With ample respect to the legacy of Elvis Presley, Memphis’ rich musical history offers more than Graceland and The King. From Stax Records and Isaac Hayes, from Sun Studio and Jerry Lee Lewis, from W.C. Handy and B.B. King and Johnny Cash and Carl Perkins and Justin Timberlake and a diverse collection of artists, the city drips in musical heritage and lore.
Amid that legacy, the University of Memphis’ Department of Communication & Film hosted a one-day conference last Saturday that examined the intersection of popular music and social justice.
Called “Balancing the Mix,” the conference drew an international field of experts who presented research on topics such as the historical musical resistance of over-policing, anti-war efforts by musicians, cross-cultural examples from hip-hop, and transgender and gender-resistant performances in country music.
More than 50 people from an impressive list of U.S. universities and colleges — including Princeton, New York University and the University of Massachusetts-Amherst — and campuses in Brazil, Finland, the United Kingdom, Canada, Switzerland and Denmark attended and presented papers at the conference. With them they brought an interdisciplinary set of backgrounds as historians, musical educators and experts in communication studies.
“What we wanted to do with this event is see how we could interact with more scholars across these fields, and how could we do a better job of of understanding what’s going on by talking to people who are working in those specific fields,” said Amanda Nell Edgar, assistant professor of communication studies at the UofM, who co-hosted the conference with Mark Duffett, who teaches media and cultural studies at the University of Chester in England. Interestingly, Duffett’s Ph.D. research was on the fans of Elvis Presley.
Among the conference’s highlights:
- Dianne Violeta Mausfeld, of the University of Bern, Switzerland, presented “Chicano Rap, Chicano Cinema & Social Justice During the Early 1990s.”
- The University of Memphis’ Michael Vicente Pérez, assistant professor in the Department of Anthropology, presented “Pearl Jam and Politics,” in which he argued that “the music and activism of Pearl Jam (is) a challenge to the claim that grunge music is an apolitical art form.”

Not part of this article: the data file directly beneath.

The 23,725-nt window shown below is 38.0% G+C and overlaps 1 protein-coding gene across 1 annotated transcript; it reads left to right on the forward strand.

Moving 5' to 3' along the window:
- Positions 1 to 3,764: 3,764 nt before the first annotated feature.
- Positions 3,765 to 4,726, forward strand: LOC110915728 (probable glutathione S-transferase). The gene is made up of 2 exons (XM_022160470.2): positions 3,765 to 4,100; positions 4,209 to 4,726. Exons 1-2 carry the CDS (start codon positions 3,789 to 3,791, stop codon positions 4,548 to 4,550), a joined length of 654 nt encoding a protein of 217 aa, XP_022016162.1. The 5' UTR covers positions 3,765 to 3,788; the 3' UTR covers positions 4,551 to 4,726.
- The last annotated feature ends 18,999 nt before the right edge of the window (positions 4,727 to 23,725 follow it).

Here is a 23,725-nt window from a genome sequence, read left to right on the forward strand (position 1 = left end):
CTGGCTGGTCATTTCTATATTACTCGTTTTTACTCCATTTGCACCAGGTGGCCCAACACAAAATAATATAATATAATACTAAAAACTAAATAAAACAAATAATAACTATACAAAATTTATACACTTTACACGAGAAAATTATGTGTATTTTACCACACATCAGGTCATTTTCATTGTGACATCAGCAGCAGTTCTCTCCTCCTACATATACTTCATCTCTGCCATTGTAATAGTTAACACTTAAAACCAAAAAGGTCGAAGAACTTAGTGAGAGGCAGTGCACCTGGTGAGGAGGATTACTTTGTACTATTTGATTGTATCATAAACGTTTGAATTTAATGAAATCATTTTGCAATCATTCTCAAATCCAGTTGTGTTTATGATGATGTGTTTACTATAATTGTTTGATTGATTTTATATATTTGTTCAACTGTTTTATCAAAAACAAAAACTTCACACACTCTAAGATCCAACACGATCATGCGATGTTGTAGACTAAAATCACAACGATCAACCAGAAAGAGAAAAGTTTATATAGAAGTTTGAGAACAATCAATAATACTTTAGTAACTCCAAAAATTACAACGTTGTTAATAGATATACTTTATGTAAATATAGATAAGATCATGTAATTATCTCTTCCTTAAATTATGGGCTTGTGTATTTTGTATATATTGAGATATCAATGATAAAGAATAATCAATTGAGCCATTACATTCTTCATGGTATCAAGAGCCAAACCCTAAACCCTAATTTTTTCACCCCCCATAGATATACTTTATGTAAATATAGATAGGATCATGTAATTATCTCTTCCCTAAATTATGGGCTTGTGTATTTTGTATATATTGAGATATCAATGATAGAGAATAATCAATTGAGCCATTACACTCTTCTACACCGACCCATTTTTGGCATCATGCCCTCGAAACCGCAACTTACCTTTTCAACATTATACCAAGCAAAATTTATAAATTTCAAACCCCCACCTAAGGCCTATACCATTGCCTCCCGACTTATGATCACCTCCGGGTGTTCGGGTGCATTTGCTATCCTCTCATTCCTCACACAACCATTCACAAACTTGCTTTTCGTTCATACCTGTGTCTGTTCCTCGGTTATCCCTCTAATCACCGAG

- Mark Jackson, of Middle Tennessee State University, discussed social issues in “Killing a Cop: Blues Violence and Racial Justice.”
- Keith Gildart, of the University of Wolverhampton, England, presented “Keeping the Faith: Black America, Northern Soul, and the British Working Class 1971-1976.”
- Similarly, Kasi Williamson, of Fontbonne University in St. Louis, presented “Resisting Anti-Black Violence: Woody Guthrie’s Post-War Songs for Social Justice.”
- James Gabrillo, of Princeton University, offered perhaps the conference’s most unique paper, “Punk as Soundtrack to Gay Beauty Pageants in the Philippines.”
Besides Edgar and Pérez, others from the UofM also participated in the conference. Several chaired sessions, including Keven Rudrow (“Hip-Hop Resistance Across Time and Space” and “New Perspectives on Popular Music Resistance”), JoAnna Boudreaux (“Afro-Latinx Musical Forms and Social Consciousness”), assistant professor Andre E. Johnson (“Music and Erasure”), Cameron Brown (“Visibility and Performance”), Kalemba Kizito (“Popular Music and Black Identities”) and Dakota Yates (“Voices of Resistance”).
Johnson, of the Department of Communication & Film, also presented a paper, “Rhetoric, Religion, and the Repast: How a Church Celebrated the Life and Legacy of Prince.”
“There are conferences (here) all the time,” Edgar said, “but I have already gotten emails from people who said they really felt like they learned a lot because it was so interesting and interdisciplinary. I think it’s really great to have these people who study popular music coming to Memphis.”
— Phillip Tutor, CCFA media coordinator, firstname.lastname@example.org